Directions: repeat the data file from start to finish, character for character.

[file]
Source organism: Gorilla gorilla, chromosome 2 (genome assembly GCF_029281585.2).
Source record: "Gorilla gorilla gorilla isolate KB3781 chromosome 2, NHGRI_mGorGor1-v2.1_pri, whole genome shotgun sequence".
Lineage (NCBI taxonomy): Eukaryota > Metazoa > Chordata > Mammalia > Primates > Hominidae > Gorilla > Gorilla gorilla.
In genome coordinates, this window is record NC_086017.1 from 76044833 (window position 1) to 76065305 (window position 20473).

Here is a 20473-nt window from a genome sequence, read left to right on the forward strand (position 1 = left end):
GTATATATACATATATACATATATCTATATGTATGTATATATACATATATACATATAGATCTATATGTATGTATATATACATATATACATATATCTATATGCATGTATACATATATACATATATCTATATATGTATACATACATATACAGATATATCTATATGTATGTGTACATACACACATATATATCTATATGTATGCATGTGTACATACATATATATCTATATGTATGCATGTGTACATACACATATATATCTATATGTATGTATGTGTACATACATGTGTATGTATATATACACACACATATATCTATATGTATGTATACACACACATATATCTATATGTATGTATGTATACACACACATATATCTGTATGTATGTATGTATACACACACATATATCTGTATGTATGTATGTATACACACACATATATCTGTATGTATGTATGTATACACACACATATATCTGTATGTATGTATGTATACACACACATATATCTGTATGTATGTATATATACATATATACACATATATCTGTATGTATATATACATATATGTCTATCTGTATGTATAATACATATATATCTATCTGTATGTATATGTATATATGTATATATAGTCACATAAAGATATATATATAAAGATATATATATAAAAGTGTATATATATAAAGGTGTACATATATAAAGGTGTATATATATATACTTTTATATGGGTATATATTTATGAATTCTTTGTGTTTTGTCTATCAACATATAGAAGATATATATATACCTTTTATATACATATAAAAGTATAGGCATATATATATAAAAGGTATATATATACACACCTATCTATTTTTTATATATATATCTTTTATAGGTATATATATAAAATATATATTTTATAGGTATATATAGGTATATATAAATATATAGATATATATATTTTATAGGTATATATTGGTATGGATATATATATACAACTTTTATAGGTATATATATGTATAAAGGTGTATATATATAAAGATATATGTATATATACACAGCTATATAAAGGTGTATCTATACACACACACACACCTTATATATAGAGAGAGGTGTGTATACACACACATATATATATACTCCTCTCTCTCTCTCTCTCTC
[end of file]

Source organism: Gorilla gorilla, chromosome 2 (genome assembly GCF_029281585.2).
Source record: "Gorilla gorilla gorilla isolate KB3781 chromosome 2, NHGRI_mGorGor1-v2.1_pri, whole genome shotgun sequence".
Lineage (NCBI taxonomy): Eukaryota > Metazoa > Chordata > Mammalia > Primates > Hominidae > Gorilla > Gorilla gorilla.
In genome coordinates, this window is record NC_086017.1 from 76044833 (window position 1) to 76065305 (window position 20473).

Here is a 20473-nt window from a genome sequence, read left to right on the forward strand (position 1 = left end):
GTATATATACATATATACATATATCTATATGTATGTATATATACATATATACATATAGATCTATATGTATGTATATATACATATATACATATATCTATATGCATGTATACATATATACATATATCTATATATGTATACATACATATACAGATATATCTATATGTATGTGTACATACACACATATATATCTATATGTATGCATGTGTACATACATATATATCTATATGTATGCATGTGTACATACACATATATATCTATATGTATGTATGTGTACATACATGTGTATGTATATATACACACACATATATCTATATGTATGTATACACACACATATATCTATATGTATGTATGTATACACACACATATATCTGTATGTATGTATGTATACACACACATATATCTGTATGTATGTATGTATACACACACATATATCTGTATGTATGTATGTATACACACACATATATCTGTATGTATGTATGTATACACACACATATATCTGTATGTATGTATATATACATATATACACATATATCTGTATGTATATATACATATATGTCTATCTGTATGTATAATACATATATATCTATCTGTATGTATATGTATATATGTATATATAGTCACATAAAGATATATATATAAAGATATATATATAAAAGTGTATATATATAAAGGTGTACATATATAAAGGTGTATATATATATACTTTTATATGGGTATATATTTATGAATTCTTTGTGTTTTGTCTATCAACATATAGAAGATATATATATACCTTTTATATACATATAAAAGTATAGGCATATATATATAAAAGGTATATATATACACACCTATCTATTTTTTATATATATATCTTTTATAGGTATATATATAAAATATATATTTTATAGGTATATATAGGTATATATAAATATATAGATATATATATTTTATAGGTATATATTGGTATGGATATATATATACAACTTTTATAGGTATATATATGTATAAAGGTGTATATATATAAAGATATATGTATATATACACAGCTATATAAAGGTGTATCTATACACACACACACACCTTATATATAGAGAGAGGTGTGTATACACACACATATATATATACTCCTCTCTCTCTCTCTCTCTC